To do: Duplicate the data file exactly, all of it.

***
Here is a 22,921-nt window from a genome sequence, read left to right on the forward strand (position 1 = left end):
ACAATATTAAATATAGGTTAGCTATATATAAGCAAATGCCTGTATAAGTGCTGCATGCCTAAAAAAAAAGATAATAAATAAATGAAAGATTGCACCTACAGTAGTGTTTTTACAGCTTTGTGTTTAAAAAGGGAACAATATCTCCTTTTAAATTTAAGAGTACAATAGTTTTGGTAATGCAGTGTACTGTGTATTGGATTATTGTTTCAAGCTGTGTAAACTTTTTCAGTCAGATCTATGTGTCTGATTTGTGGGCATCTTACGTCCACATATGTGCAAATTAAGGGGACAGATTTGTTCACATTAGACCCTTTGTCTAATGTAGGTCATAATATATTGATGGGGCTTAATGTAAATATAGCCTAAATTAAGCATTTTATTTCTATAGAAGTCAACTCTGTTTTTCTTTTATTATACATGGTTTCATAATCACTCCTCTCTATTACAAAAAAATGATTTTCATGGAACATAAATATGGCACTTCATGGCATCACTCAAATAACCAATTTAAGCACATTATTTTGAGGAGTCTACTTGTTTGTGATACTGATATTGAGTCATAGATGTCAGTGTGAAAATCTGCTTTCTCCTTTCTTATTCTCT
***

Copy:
Here is a 22,921-nt window from a genome sequence, read left to right on the forward strand (position 1 = left end):
ACAATATTAAATATAGGTTAGCTATATATAAGCAAATGCCTGTATAAGTGCTGCATGCCTAAAAAAAAAGATAATAAATAAATGAAAGATTGCACCTACAGTAGTGTTTTTACAGCTTTGTGTTTAAAAAGGGAACAATATCTCCTTTTAAATTTAAGAGTACAATAGTTTTGGTAATGCAGTGTACTGTGTATTGGATTATTGTTTCAAGCTGTGTAAACTTTTTCAGTCAGATCTATGTGTCTGATTTGTGGGCATCTTACGTCCACATATGTGCAAATTAAGGGGACAGATTTGTTCACATTAGACCCTTTGTCTAATGTAGGTCATAATATATTGATGGGGCTTAATGTAAATATAGCCTAAATTAAGCATTTTATTTCTATAGAAGTCAACTCTGTTTTTCTTTTATTATACATGGTTTCATAATCACTCCTCTCTATTACAAAAAAATGATTTTCATGGAACATAAATATGGCACTTCATGGCATCACTCAAATAACCAATTTAAGCACATTATTTTGAGGAGTCTACTTGTTTGTGATACTGATATTGAGTCATAGATGTCAGTGTGAAAATCTGCTTTCTCCTTTCTTATTCTCT